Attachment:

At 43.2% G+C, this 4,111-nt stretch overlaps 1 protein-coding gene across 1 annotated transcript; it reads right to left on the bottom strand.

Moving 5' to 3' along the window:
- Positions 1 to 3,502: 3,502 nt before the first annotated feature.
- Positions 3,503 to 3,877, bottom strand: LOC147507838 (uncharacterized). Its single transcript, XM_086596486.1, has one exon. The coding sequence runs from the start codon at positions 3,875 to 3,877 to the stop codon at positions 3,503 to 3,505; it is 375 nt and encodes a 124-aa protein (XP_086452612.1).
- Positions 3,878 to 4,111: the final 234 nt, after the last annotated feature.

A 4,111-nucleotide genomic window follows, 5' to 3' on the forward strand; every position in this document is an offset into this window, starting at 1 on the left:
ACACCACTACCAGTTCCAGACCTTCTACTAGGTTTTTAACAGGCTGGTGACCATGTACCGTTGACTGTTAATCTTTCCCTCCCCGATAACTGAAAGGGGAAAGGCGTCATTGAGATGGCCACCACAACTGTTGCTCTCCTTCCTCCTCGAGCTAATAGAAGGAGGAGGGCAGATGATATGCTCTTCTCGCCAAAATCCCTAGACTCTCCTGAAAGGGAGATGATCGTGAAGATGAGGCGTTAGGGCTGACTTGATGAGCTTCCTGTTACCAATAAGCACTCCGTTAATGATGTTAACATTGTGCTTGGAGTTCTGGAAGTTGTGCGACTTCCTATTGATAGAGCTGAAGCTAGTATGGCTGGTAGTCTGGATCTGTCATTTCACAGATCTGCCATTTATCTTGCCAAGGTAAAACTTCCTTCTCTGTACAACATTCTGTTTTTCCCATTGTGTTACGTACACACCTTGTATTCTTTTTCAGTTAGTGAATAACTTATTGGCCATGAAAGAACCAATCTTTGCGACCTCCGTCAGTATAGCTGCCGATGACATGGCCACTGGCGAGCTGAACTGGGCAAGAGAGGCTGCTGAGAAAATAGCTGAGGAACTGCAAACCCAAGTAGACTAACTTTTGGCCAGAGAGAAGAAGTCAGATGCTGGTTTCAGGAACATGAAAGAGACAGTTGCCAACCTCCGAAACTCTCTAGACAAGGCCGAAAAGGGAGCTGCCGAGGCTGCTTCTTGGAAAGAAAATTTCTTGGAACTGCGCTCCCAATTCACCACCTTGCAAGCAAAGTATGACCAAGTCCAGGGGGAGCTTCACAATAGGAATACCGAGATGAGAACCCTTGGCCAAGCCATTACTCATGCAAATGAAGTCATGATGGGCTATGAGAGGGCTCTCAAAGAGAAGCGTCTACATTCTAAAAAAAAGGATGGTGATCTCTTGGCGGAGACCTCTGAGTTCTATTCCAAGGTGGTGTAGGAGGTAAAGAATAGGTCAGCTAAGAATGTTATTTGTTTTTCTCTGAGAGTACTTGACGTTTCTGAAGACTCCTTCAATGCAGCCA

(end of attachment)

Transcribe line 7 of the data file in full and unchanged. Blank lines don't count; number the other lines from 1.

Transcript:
ACACCACTACCAGTTCCAGACCTTCTACTAGGTTTTTAACAGGCTGGTGACCATGTACCGTTGACTGTTAATCTTTCCCTCCCCGATAACTGAAAGGGGAAAGGCGTCATTGAGATGGCCACCACAACTGTTGCTCTCCTTCCTCCTCGAGCTAATAGAAGGAGGAGGGCAGATGATATGCTCTTCTCGCCAAAATCCCTAGACTCTCCTGAAAGGGAGATGATCGTGAAGATGAGGCGTTAGGGCTGACTTGATGAGCTTCCTGTTACCAATAAGCACTCCGTTAATGATGTTAACATTGTGCTTGGAGTTCTGGAAGTTGTGCGACTTCCTATTGATAGAGCTGAAGCTAGTATGGCTGGTAGTCTGGATCTGTCATTTCACAGATCTGCCATTTATCTTGCCAAGGTAAAACTTCCTTCTCTGTACAACATTCTGTTTTTCCCATTGTGTTACGTACACACCTTGTATTCTTTTTCAGTTAGTGAATAACTTATTGGCCATGAAAGAACCAATCTTTGCGACCTCCGTCAGTATAGCTGCCGATGACATGGCCACTGGCGAGCTGAACTGGGCAAGAGAGGCTGCTGAGAAAATAGCTGAGGAACTGCAAACCCAAGTAGACTAACTTTTGGCCAGAGAGAAGAAGTCAGATGCTGGTTTCAGGAACATGAAAGAGACAGTTGCCAACCTCCGAAACTCTCTAGACAAGGCCGAAAAGGGAGCTGCCGAGGCTGCTTCTTGGAAAGAAAATTTCTTGGAACTGCGCTCCCAATTCACCACCTTGCAAGCAAAGTATGACCAAGTCCAGGGGGAGCTTCACAATAGGAATACCGAGATGAGAACCCTTGGCCAAGCCATTACTCATGCAAATGAAGTCATGATGGGCTATGAGAGGGCTCTCAAAGAGAAGCGTCTACATTCTAAAAAAAAGGATGGTGATCTCTTGGCGGAGACCTCTGAGTTCTATTCCAAGGTGGTGTAGGAGGTAAAGAATAGGTCAGCTAAGAATGTTATTTGTTTTTCTCTGAGAGTACTTGACGTTTCTGAAGACTCCTTCAATGCAGCCA